The key problems facing security operations centres today and how AI will help to solve them

Greg Martin (left) of Jask

The security industry is facing a huge problem and one which, until recently, looked intractable. There are just not enough cyber security operatives in the world’s Security Operations Centres (SOCs) and there are just too many threats that the average organisation has to deal with on a daily basis.

However, there are techniques, drawn from the Machine Learning subdomain of Artificial Intelligence (AI), which can automate the work of security analysts in the SOC. By applying AI tools, says Greg Martin co-founder of Jask, the SOC can alleviate the burden on overloaded business defenders. There is also the problem of the scarcity of the very analysts who are holding these threats at bay.

There are more than three million cybersecurity jobs vacant in North America alone. The number is much, much larger as you look to the rest of the world. So, we face a simple but frightening problem. If we do not develop Artificial Intelligence to start to accelerate identifying, automating and helping the analysts that we do have, to deal with these massively increasing cyberthreats, we are going to continually fall behind.

This is going to have potentially catastrophic effects on our industries. We are going to suffer even bigger breaches, more destructive breaches and events, like we saw here in the US with Equifax are going to start becoming routine. The Equifax breach was simply a matter of not having the appropriate amount of resources to be able to deal with the threats that they had coming through their systems.

We have to start using the only serious methodology that modern organisations have to protect themselves from the threat of a successful cyberattack. The repetitive tasks, which we do every day, that are more scripted, should be given to machines. This is to acknowledge that machines are better at some things like high-frequency pattern matching, than humans ever will be.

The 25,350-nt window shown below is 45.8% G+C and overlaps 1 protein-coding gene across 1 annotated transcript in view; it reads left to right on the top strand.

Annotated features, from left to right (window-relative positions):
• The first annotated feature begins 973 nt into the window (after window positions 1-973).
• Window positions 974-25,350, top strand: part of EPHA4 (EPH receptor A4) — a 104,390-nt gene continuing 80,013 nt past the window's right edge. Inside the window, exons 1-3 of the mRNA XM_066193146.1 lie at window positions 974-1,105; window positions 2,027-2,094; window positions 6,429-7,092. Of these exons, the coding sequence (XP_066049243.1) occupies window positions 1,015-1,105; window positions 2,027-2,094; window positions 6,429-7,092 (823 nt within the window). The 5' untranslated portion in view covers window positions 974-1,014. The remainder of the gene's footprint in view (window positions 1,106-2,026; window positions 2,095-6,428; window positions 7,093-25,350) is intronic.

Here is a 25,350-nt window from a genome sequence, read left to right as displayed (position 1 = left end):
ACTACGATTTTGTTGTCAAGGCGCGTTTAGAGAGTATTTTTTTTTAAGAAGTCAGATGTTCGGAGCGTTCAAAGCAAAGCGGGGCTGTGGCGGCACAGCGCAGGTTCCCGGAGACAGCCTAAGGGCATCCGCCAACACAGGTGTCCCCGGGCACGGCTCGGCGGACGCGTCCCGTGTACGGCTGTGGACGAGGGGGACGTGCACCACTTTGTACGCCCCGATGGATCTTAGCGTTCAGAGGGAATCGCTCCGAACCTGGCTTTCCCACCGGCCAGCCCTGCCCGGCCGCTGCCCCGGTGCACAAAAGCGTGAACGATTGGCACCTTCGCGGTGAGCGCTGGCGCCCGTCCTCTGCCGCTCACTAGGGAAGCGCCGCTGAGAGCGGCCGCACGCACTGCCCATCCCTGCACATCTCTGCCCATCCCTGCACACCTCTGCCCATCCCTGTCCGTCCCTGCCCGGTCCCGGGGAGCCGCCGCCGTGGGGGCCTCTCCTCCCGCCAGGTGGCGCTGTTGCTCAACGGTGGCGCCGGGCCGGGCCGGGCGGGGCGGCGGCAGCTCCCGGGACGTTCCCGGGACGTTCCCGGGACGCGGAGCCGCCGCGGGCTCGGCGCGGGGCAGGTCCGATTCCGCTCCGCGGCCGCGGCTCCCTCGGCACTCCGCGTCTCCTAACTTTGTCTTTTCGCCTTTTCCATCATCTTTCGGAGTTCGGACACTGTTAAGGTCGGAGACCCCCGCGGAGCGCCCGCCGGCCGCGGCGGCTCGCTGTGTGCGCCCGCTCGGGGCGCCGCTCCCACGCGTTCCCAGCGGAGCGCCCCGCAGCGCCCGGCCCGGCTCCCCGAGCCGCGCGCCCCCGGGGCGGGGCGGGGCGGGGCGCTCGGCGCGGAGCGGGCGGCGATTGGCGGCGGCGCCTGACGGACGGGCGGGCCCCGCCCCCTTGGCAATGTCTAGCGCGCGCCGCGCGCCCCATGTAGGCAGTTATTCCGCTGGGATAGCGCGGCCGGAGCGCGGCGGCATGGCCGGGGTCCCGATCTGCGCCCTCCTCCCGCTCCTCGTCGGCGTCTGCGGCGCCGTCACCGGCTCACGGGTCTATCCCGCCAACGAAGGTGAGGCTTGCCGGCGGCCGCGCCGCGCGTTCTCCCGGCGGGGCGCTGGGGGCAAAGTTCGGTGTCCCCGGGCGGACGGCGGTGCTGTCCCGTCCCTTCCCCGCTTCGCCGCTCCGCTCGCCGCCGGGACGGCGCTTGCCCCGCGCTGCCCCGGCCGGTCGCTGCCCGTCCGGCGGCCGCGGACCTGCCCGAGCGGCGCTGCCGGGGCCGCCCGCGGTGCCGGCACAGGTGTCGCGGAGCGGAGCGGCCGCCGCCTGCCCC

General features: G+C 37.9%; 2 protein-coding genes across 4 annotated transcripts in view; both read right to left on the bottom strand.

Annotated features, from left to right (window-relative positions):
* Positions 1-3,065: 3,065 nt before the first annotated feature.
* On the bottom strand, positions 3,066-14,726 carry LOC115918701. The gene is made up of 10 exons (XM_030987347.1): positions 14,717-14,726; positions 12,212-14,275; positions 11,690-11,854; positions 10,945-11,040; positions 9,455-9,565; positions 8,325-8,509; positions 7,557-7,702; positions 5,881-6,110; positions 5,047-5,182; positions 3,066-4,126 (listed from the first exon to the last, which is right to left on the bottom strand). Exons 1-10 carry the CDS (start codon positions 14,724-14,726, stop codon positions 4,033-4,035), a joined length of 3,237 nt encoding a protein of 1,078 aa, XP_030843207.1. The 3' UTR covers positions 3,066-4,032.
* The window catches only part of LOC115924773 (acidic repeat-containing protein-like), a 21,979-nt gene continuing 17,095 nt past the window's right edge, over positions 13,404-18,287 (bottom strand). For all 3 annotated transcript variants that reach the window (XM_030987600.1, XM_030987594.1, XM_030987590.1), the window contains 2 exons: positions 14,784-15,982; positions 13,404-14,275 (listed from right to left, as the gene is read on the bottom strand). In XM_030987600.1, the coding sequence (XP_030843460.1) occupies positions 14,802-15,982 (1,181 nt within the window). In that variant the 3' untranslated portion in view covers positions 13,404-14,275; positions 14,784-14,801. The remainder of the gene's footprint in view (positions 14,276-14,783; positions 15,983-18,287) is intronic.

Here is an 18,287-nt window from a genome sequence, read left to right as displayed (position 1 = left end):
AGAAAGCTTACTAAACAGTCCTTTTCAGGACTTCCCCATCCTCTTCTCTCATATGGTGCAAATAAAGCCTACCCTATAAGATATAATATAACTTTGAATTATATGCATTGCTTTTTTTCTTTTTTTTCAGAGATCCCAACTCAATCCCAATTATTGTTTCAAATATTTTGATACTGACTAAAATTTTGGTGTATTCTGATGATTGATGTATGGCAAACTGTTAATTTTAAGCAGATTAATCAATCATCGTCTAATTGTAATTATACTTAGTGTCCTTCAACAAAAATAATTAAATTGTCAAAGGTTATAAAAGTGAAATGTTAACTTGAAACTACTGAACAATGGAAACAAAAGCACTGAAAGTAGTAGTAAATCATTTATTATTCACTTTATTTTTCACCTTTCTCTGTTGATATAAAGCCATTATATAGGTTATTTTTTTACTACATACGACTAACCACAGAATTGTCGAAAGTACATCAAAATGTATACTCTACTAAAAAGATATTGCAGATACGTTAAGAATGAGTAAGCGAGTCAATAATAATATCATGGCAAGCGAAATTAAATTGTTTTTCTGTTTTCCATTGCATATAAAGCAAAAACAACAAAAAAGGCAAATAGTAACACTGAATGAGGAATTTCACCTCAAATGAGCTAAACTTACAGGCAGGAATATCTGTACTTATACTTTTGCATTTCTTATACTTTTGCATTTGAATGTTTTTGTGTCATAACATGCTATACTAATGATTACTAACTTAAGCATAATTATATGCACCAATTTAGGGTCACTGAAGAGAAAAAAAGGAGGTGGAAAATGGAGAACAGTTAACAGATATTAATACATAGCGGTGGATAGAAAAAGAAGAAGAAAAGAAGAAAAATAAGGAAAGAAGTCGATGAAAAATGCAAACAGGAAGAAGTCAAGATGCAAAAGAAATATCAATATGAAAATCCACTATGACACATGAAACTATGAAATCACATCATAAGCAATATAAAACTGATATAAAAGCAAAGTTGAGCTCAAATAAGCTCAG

We use AI and machine learning to scan the vast amount of data coming into the SOC and reveal patterns and inconsistencies – if you’re looking for these patterns over time in very large volumes you can only keep up using these methods – a human cannot possibly do this job – it is perfectly suited to AI.

Where a SOC analyst can get tired if they’re working the overnight shift and they haven’t had enough Red Bull, the machines can just crunch through that and find those patterns more quickly. The human just doesn’t have the speed to do it. What AI will not be able to do is take the human out of the loop.

We believe that in our lifetime, AI will not surpass the human ability to be the best defence against cyberattacks, at least the complex ones. However, we do believe that within the next five to 10 years AI will be able to deal with some of the more lower-level automated attacks, dealing with more financial crime, but the truly targeted government-grade attacker – where there’s a human behind the keyboard – the best defence for that will be a robot behind the keyboard.

What AI will do, it will allow us to filter that advance attacker from all of the noise of the automated lower-level cybercrime attacks. This is where the industry is really struggling right now: how do I identify what I should care about versus the malware that I see every Monday?

We had this phrase in cybersecurity that we used to use years ago ­­–– that we’re looking for the needle in the haystack, but where today, we have a stack of needles, there are thousands of these threats and they are now hidden in multiple haystacks. The real task is finding what is that ‘sharpest’ or most dangerous needle in the stack of needles that we have. So, the game has totally changed and that’s what AI is going to help us with.

We are now in a full-on 24×7 global cyberweapons arms race and this is not mere speculation, for example the WannaCry tool was built from a stolen cyberweapon from the US Government, from the National Security Agency. That was weaponised and used against the public and public companies. This cyberweapon proliferation is the new normal, and we are absolutely certain that government entities are using AI to develop new cyberweapons.

WannaCry, which was based on a weapon called EternalBlue is about a five or six-year-old piece of technology, so you imagine what happens when the newer pieces of these technologies leak out, whether it comes from the US or another government entity, the ramifications can be quite scary. AI is the only game in town that can let us keep on top of the current threat landscape.

The author of this blog is Greg Martin co-founder of Jask

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